Electron and nuclear spin phase rotations reveal the off-diagonal elements of the density matrix.
Scientists from Oxford University have made a significant step towards an ultrafast quantum computer by successfully generating 10 billion bits of quantum entanglement in silicon for the first time – entanglement is the key ingredient that promises to make quantum computers far more powerful than conventional computing devices.
The researchers used high magnetic fields and low temperatures to produce entanglement between the electron and the nucleus of an atom of phosphorous embedded in a highly purified silicon crystal. The electron and the nucleus behave as a tiny magnet, or ‘spin’, each of which can represent a bit of quantum information. Suitably controlled, these spins can interact with each other to be coaxed into an entangled state – the most basic state that cannot be mimicked by a conventional computer.
Entanglement is the quintessential quantum phenomenon. It is a necessary ingredient in most emerging quantum technologies, including quantum repeaters, quantum information processing and the strongest forms of quantum cryptography. Spin ensembles, such as those used in liquid-state nuclear magnetic resonance have been important for the development of quantum control methods. However, these demonstrations contain no entanglement and ultimately constitute classical simulations of quantum algorithms. Here we report the on-demand generation of entanglement between an ensemble of electron and nuclear spins in isotopically engineered, phosphorus-doped silicon. We combined high-field (3.4 T), low-temperature (2.9 K) electron spin resonance with hyperpolarization of the 31P nuclear spin to obtain an initial state of sufficient purity to create a non-classical, inseparable state. The state was verified using density matrix tomography based on geometric phase gates, and had a fidelity of 98% relative to the ideal state at this field and temperature. The entanglement operation was performed simultaneously, with high fidelity, on 10^10 spin pairs; this fulfils one of the essential requirements for a silicon-based quantum information processor.
‘The key to generating entanglement was to first align all the spins by using high magnetic fields and low temperatures,’ said Stephanie Simmons of Oxford University’s Department of Materials, first author of the report. ‘Once this has been achieved, the spins can be made to interact with each other using carefully timed microwave and radiofrequency pulses in order to create the entanglement, and then prove that it has been made.’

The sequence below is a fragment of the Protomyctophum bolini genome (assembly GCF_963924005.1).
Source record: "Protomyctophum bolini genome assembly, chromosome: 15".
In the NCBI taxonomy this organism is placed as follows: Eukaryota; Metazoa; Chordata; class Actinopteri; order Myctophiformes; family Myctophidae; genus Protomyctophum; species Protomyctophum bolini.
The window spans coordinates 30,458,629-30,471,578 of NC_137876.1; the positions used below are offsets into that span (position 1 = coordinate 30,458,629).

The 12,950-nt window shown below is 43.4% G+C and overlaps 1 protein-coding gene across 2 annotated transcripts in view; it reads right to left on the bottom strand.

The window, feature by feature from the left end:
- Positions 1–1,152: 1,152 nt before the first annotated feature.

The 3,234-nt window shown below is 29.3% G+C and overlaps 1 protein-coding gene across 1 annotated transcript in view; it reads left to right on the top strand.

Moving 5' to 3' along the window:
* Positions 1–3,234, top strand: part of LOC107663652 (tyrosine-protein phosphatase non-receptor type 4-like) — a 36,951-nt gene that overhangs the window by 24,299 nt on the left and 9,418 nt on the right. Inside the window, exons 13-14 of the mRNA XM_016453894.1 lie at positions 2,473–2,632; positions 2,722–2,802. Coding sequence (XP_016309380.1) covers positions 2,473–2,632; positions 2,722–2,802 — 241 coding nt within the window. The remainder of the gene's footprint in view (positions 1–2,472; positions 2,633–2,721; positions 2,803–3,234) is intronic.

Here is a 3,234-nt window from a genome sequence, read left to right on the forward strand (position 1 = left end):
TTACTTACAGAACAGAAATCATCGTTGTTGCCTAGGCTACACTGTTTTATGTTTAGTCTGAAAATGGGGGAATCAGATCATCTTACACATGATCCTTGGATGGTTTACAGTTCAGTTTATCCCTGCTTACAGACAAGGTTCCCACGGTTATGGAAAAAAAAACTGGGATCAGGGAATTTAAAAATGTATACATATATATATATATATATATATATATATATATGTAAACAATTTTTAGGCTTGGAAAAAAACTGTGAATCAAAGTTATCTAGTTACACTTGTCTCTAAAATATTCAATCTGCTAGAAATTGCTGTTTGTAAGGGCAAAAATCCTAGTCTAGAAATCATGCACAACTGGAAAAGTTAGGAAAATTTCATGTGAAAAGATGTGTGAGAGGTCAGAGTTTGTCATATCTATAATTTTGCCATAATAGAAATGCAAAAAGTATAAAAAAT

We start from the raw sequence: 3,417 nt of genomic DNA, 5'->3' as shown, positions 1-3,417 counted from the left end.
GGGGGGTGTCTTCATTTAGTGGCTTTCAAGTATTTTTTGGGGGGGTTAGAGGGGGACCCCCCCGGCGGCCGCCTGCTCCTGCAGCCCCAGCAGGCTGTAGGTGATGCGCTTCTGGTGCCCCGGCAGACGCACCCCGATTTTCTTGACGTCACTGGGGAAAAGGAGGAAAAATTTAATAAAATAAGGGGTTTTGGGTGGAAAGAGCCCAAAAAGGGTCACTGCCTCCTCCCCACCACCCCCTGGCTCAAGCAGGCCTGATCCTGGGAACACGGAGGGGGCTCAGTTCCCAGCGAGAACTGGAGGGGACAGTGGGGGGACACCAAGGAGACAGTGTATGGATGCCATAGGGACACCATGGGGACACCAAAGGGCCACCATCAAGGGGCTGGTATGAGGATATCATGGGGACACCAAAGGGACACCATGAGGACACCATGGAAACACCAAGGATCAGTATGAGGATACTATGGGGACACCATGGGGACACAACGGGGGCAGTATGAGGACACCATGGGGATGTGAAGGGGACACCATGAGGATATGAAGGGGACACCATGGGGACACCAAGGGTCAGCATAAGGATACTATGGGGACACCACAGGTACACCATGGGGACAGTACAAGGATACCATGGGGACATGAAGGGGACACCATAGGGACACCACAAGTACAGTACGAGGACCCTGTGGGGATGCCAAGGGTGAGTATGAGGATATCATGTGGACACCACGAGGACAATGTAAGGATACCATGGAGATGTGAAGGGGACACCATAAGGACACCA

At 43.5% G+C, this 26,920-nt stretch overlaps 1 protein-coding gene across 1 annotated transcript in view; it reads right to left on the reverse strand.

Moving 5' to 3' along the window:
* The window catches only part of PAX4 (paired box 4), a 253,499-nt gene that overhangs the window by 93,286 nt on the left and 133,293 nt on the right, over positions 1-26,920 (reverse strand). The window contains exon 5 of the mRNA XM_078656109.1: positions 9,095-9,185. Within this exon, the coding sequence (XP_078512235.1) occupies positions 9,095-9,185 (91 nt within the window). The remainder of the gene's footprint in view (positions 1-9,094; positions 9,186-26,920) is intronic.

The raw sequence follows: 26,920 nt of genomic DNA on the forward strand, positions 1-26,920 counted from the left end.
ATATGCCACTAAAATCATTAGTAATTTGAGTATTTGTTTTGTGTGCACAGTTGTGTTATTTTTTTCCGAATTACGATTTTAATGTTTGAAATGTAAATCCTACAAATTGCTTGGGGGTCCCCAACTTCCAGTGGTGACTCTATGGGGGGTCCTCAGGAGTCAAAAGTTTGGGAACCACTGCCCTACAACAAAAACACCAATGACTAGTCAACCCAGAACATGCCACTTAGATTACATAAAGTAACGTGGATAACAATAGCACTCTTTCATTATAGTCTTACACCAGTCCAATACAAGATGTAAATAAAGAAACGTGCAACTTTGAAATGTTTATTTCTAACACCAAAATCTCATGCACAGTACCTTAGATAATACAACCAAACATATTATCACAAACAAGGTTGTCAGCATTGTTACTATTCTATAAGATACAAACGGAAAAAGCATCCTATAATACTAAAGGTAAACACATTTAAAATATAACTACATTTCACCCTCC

The work has important implications for integration with existing technology as it uses dopant atoms in silicon, the foundation of the modern computer chip. The procedure was applied in parallel to a vast number of phosphorous atoms.
‘Creating 10 billion entangled pairs in silicon with high fidelity is an important step forward for us,’ said co-author Dr John Morton of Oxford University’s Department of Materials who led the team. ‘We now need to deal with the challenge of coupling these pairs together to build a scalable quantum computer in silicon.’
In recent years quantum entanglement has been recognised as a key ingredient in building new technologies that harness quantum properties. Famously described by Einstein as “spooky action at distance” – when two objects are entangled it is impossible to describe one without also describing the other and the measurement of one object will reveal information about the other object even if they are separated by thousands of miles.
Creating true entanglement involves crossing the barrier between the ordinary uncertainty encountered in our everyday lives and the strange uncertainties of the quantum world. For example, flipping a coin there is a 50% chance that it comes up heads and 50% tails, but we would never imagine the coin could land with both heads and tails facing upwards simultaneously: a quantum object such as the electron spin can do just that.
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